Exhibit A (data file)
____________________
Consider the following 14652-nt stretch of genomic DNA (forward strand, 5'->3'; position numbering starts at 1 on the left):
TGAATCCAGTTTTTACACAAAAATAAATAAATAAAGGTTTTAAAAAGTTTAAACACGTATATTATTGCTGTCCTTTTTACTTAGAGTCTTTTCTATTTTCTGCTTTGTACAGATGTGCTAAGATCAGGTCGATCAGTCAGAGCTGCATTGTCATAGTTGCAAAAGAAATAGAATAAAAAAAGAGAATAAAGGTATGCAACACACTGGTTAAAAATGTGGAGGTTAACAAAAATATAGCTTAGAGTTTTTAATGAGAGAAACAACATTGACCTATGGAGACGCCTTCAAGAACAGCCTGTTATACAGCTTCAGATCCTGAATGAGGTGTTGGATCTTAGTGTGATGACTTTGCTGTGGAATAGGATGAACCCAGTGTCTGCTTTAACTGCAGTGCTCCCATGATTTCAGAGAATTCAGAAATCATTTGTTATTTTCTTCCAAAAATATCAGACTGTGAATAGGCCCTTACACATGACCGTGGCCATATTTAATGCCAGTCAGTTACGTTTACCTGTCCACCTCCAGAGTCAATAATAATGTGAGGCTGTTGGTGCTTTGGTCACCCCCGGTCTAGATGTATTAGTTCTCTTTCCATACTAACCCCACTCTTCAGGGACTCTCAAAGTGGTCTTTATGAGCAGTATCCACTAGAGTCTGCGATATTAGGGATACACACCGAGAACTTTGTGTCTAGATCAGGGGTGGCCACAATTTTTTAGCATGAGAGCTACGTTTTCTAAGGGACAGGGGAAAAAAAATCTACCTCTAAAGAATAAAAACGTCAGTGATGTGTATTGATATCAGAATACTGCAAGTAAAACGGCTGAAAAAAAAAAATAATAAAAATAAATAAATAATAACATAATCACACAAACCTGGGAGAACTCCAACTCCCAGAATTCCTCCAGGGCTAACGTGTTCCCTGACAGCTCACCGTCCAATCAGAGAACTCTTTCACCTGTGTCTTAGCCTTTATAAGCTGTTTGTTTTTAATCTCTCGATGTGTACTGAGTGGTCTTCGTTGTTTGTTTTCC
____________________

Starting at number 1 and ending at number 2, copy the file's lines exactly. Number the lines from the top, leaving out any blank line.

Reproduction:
Consider the following 14652-nt stretch of genomic DNA (forward strand, 5'->3'; position numbering starts at 1 on the left):
TGAATCCAGTTTTTACACAAAAATAAATAAATAAAGGTTTTAAAAAGTTTAAACACGTATATTATTGCTGTCCTTTTTACTTAGAGTCTTTTCTATTTTCTGCTTTGTACAGATGTGCTAAGATCAGGTCGATCAGTCAGAGCTGCATTGTCATAGTTGCAAAAGAAATAGAATAAAAAAAGAGAATAAAGGTATGCAACACACTGGTTAAAAATGTGGAGGTTAACAAAAATATAGCTTAGAGTTTTTAATGAGAGAAACAACATTGACCTATGGAGACGCCTTCAAGAACAGCCTGTTATACAGCTTCAGATCCTGAATGAGGTGTTGGATCTTAGTGTGATGACTTTGCTGTGGAATAGGATGAACCCAGTGTCTGCTTTAACTGCAGTGCTCCCATGATTTCAGAGAATTCAGAAATCATTTGTTATTTTCTTCCAAAAATATCAGACTGTGAATAGGCCCTTACACATGACCGTGGCCATATTTAATGCCAGTCAGTTACGTTTACCTGTCCACCTCCAGAGTCAATAATAATGTGAGGCTGTTGGTGCTTTGGTCACCCCCGGTCTAGATGTATTAGTTCTCTTTCCATACTAACCCCACTCTTCAGGGACTCTCAAAGTGGTCTTTATGAGCAGTATCCACTAGAGTCTGCGATATTAGGGATACACACCGAGAACTTTGTGTCTAGATCAGGGGTGGCCACAATTTTTTAGCATGAGAGCTACGTTTTCTAAGGGACAGGGGAAAAAAAATCTACCTCTAAAGAATAAAAACGTCAGTGATGTGTATTGATATCAGAATACTGCAAGTAAAACGGCTGAAAAAAAAAAATAATAAAAATAAATAAATAATAACATAATCACACAAACCTGGGAGAACTCCAACTCCCAGAATTCCTCCAGGGCTAACGTGTTCCCTGACAGCTCACCGTCCAATCAGAGAACTCTTTCACCTGTGTCTTAGCCTTTATAAGCTGTTTGTTTTTAATCTCTCGATGTGTACTGAGTGGTCTTCGTTGTTTGTTTTCC